- To examine how classroom culture and teacher style might cause miscommunication and conflict for culturally diverse and minority students.
The Chilly Climate in the Classroom: Creating Inclusive Classrooms for Culturally Diverse and Minority Students
- To review the philosophy and principles of gender-balanced, multicultural education for transforming curricula and pedagogy in the classroom.
- To learn strategies for creating a caring and respectful classroom culture and for reducing intercultural conflict in a classroom of cultural differences.
- To contrast the assimilation model of classroom culture with the constructive pluralism model.
- To discover which teaching methods and designs are most effective for the learning and communication styles of culturally diverse and minority students.
- To generate ways of creating personal, culturally relevant connections to the classroom and to the curriculum for culturally diverse and minority students.
- To share methods of assessing the "chilly climate" in the classroom for culturally diverse and minority students in your school or college.
The Chilly Climate Outside the Classroom: Creating Inclusive Student Support Systems for Culturally Diverse and Minority Students
- To review the philosophy and principles of gender-balanced, multicultural education for making student support services and activities more inclusive.
- To analyze the continuum of student support necessary in a multicultural school/college—from providing empowerment for diverse student identities to creating intercultural community.
- To generate strategies for infusing the educational climate with the value and meaning of cultural diversity and for promoting awareness and understanding of race, ethnic, gender, and cultural differences.
- To discover how to foster productive, intercultural dialogues about cultural diversity issues and concerns.
- To understand the role of student support staff in creating an inclusive institutional climate that supports and retains culturally diverse and minority students.
- To share effective models for climate assessment and evaluation.
Actualizing Diverse Hiring Policies in Schools and Colleges: Uncovering Cultural Biases in the Search and Hiring Process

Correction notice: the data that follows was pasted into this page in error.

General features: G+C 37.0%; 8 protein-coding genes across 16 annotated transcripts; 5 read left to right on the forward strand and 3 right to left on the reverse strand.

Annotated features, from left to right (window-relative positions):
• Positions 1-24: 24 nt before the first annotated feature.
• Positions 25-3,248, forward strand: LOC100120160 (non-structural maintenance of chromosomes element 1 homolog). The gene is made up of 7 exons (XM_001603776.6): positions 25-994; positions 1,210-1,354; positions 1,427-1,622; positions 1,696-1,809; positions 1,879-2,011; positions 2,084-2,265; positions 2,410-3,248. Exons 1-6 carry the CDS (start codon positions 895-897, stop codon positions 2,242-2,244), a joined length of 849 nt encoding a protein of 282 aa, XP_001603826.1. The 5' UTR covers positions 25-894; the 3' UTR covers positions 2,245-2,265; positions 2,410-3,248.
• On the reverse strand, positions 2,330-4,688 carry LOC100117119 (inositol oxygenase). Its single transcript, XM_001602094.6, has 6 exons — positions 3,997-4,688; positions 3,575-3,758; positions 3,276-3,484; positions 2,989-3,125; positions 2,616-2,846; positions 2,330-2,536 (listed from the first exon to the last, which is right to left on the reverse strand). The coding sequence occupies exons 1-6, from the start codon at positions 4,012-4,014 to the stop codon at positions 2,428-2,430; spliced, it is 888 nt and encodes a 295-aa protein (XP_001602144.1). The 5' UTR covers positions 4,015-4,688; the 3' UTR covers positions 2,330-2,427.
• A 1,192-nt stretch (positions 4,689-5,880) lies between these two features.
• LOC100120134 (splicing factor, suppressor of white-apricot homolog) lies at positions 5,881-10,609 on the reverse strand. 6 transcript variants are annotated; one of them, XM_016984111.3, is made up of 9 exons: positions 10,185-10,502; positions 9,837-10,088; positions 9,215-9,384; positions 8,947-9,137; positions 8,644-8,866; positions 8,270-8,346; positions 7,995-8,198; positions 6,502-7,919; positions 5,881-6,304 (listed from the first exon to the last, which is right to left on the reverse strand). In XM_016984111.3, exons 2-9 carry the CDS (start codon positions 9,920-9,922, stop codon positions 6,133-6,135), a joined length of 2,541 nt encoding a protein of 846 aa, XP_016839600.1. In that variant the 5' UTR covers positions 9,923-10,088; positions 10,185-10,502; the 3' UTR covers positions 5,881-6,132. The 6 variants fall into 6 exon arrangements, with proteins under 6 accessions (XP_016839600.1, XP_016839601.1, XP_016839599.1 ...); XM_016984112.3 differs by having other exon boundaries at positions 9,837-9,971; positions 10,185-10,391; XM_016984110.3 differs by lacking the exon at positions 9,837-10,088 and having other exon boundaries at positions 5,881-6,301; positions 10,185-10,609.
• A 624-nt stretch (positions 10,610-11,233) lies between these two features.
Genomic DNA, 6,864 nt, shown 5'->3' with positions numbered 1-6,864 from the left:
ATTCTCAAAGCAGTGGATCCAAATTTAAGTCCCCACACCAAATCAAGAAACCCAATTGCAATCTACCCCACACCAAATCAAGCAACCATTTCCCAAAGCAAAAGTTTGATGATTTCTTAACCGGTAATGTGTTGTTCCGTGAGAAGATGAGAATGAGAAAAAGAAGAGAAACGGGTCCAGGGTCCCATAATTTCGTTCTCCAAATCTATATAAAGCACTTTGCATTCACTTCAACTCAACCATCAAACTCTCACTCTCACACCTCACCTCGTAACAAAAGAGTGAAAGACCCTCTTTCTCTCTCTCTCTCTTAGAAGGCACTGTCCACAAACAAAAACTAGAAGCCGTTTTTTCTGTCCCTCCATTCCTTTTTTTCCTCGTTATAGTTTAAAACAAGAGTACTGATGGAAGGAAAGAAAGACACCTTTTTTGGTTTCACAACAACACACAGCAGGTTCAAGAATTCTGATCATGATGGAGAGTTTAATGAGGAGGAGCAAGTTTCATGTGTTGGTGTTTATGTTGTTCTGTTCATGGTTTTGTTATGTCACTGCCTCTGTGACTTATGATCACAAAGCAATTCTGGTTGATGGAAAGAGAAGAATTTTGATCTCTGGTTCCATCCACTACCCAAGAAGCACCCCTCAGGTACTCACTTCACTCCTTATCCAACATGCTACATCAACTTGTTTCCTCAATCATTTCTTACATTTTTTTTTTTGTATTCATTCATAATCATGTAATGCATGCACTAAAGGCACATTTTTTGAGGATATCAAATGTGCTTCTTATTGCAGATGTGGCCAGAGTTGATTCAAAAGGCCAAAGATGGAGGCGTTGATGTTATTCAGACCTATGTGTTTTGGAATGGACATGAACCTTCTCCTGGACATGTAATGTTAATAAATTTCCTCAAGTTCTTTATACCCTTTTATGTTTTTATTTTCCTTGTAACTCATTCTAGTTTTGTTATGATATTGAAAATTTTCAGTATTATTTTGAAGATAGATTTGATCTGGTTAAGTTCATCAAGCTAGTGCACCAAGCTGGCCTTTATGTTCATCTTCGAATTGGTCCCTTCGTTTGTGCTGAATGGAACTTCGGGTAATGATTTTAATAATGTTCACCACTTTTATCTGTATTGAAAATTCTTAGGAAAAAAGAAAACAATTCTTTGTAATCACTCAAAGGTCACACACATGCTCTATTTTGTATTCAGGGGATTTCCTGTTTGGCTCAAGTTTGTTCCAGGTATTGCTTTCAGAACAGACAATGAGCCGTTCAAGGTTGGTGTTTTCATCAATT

- To describe the rationale for and the benefits of a diverse faculty and staff for students, the institution, and the community.
- To understand the common experiences, struggles, and challenges of culturally diverse and minority faculty and taff in predominantly-white schools and colleges.
- To analyze how the culture of an institution and/or department could be creating an unwelcoming and exclusionary climate for culturally diverse and minority faculty and staff.
- To identify cultural biases in a school's or college's search and hiring process that might be discouraging and/or excluding culturally diverse and minority candidates.
- To identify institutional, departmental, and individual obstacles to hiring diverse faculty and staff.
- To create new paradigms, strategies, resources, and practices for recruiting, hiring, and retaining culturally diverse and minority faculty and staff.
Since 1995, approximately 3,000 K-12 and college/university faculty, administrators, and staff have participated in the Cultural Diversity in Education Program. Virtually all of the quantitative and qualitative evaluations of the Cultural Diversity in Education Program indicate that participants acquire a more comprehensive understanding of the barriers that minority students face in schools, colleges and universities; increase their awareness of their particular roles in creating inclusive classrooms, schools, and colleges; and plan to implement changes in their classrooms and in their institutions. In addition, recent results from Milton Bennett's and Mitch Hammer's Intercultural Development Inventory (used as a pre- and post-program survey) indicate a direct correlation between participation in the Cultural Diversity in Education Program and increased levels of acceptance or and cognitive/behavioral adaptation to cultural differences.
In October 1998, the Cultural Diversity in Education Program was named a “Promising Practice” by President Clinton's Initiative on Race. In January 1999, the Cultural Diversity in Education Program was one of only six programs from Illinois included in the book Pathways to One America in the 21st Century: Promising Practices in Racial Reconciliation, published by the President's Initiative on Race.
Please note that DiversityWorks, Inc. provides training/licensing in the Cultural Diversity in Education Program for schools, colleges, and other educational organizations/institutions that want to use this model to offer an ongoing, in-house diversity education program for all faculty, administrators, and staff.
For further information about the objectives and activities of each workshop, please contact Pauline Kayes at 217/369-2058 or email@example.com.